By James Saft
(Reuters) – New money market fund reforms are half measures which will fail to end investors’ illusion that there is such a thing as a safe asset.
The Securities and Exchange Commission on Wednesday adopted new rules aimed at forestalling runs on money market funds, notably one which will force ‘prime’ institutional funds to allow their value to float. The new rules also allow all money market funds finding themselves short of liquid assets in stressed markets to impose temporary impediments to redemptions or charge fees of up to 2 percent. Both sets of rules take effect in two years’ time.
The rules fall ruefully short in that they exclude retail money market funds, which will continue to be allowed to indulge in the polite fiction that their value is stable at a dollar per share.
The dollar per share convention has unmoored investors, institutional and retail, from the relationship between risk and reward. The real value of all assets fluctuates, and the only nominal values which can remain truly stable are those of securities issued or insured by someone with the right to print money. Those facts may raise the cost of doing business and raise the cost of credit, but they remain facts nonetheless.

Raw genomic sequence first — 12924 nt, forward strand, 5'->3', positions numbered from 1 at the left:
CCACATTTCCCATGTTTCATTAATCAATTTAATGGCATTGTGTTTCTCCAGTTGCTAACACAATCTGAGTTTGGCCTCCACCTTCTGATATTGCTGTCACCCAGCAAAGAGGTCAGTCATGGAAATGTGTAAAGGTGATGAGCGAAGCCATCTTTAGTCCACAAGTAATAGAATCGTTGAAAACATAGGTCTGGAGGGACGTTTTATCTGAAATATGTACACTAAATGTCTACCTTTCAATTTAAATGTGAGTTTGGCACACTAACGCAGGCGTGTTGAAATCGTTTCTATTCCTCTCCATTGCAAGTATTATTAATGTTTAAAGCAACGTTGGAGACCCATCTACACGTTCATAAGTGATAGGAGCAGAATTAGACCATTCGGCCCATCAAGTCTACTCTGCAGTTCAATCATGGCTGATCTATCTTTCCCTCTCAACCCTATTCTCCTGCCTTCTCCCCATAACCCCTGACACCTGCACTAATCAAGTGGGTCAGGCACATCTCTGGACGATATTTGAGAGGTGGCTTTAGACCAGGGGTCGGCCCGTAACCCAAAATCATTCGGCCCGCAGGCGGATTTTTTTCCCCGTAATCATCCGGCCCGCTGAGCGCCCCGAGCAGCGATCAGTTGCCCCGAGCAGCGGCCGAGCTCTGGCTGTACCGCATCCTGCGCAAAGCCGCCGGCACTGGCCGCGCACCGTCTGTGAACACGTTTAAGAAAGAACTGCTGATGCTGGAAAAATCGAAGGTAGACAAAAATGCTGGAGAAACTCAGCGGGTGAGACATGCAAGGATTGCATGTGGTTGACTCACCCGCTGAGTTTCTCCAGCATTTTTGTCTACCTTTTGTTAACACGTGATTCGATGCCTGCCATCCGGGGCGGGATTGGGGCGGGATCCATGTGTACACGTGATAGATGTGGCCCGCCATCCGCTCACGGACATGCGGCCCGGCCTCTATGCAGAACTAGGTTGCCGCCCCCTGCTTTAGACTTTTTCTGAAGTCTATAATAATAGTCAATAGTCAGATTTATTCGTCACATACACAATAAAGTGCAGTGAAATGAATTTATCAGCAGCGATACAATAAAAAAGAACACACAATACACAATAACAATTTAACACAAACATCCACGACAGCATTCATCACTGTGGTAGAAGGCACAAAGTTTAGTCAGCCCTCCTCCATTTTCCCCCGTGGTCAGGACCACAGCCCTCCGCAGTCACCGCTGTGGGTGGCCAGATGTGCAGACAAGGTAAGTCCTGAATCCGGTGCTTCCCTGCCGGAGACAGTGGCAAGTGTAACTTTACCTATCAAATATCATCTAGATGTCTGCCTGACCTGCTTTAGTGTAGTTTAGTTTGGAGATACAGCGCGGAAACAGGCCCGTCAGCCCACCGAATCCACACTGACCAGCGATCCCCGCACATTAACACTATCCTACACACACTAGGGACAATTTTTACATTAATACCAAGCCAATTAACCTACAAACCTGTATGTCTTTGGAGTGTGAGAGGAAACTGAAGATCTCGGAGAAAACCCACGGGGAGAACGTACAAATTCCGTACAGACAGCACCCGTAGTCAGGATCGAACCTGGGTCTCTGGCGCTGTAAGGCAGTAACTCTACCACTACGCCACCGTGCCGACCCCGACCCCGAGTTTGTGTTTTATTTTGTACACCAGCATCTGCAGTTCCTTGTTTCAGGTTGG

Policies, like the SEC’s, which attempt to finesse these facts will either fail disastrously or end with the government picking up the tab for private speculation.